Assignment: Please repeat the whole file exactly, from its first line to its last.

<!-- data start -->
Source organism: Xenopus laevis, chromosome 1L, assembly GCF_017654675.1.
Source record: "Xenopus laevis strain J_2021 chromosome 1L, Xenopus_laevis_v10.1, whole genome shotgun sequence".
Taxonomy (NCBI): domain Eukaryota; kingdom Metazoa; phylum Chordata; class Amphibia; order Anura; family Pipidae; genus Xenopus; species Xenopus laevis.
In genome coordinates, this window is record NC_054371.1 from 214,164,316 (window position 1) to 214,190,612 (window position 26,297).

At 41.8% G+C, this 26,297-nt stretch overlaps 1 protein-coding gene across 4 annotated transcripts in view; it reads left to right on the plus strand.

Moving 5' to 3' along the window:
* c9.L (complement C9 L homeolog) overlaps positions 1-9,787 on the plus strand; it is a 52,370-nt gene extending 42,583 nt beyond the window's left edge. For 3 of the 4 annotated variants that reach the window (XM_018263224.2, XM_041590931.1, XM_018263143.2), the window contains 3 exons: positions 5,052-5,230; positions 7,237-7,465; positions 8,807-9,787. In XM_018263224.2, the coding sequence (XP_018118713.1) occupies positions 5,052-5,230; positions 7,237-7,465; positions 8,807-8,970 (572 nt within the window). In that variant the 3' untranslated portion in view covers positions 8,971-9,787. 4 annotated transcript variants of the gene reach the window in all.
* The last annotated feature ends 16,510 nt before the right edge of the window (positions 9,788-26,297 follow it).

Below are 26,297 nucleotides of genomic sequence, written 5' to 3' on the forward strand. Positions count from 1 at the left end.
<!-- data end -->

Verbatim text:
Source organism: Xenopus laevis, chromosome 1L, assembly GCF_017654675.1.
Source record: "Xenopus laevis strain J_2021 chromosome 1L, Xenopus_laevis_v10.1, whole genome shotgun sequence".
Taxonomy (NCBI): domain Eukaryota; kingdom Metazoa; phylum Chordata; class Amphibia; order Anura; family Pipidae; genus Xenopus; species Xenopus laevis.
In genome coordinates, this window is record NC_054371.1 from 214,164,316 (window position 1) to 214,190,612 (window position 26,297).

At 41.8% G+C, this 26,297-nt stretch overlaps 1 protein-coding gene across 4 annotated transcripts in view; it reads left to right on the plus strand.

Moving 5' to 3' along the window:
* c9.L (complement C9 L homeolog) overlaps positions 1-9,787 on the plus strand; it is a 52,370-nt gene extending 42,583 nt beyond the window's left edge. For 3 of the 4 annotated variants that reach the window (XM_018263224.2, XM_041590931.1, XM_018263143.2), the window contains 3 exons: positions 5,052-5,230; positions 7,237-7,465; positions 8,807-9,787. In XM_018263224.2, the coding sequence (XP_018118713.1) occupies positions 5,052-5,230; positions 7,237-7,465; positions 8,807-8,970 (572 nt within the window). In that variant the 3' untranslated portion in view covers positions 8,971-9,787. 4 annotated transcript variants of the gene reach the window in all.
* The last annotated feature ends 16,510 nt before the right edge of the window (positions 9,788-26,297 follow it).

Below are 26,297 nucleotides of genomic sequence, written 5' to 3' on the forward strand. Positions count from 1 at the left end.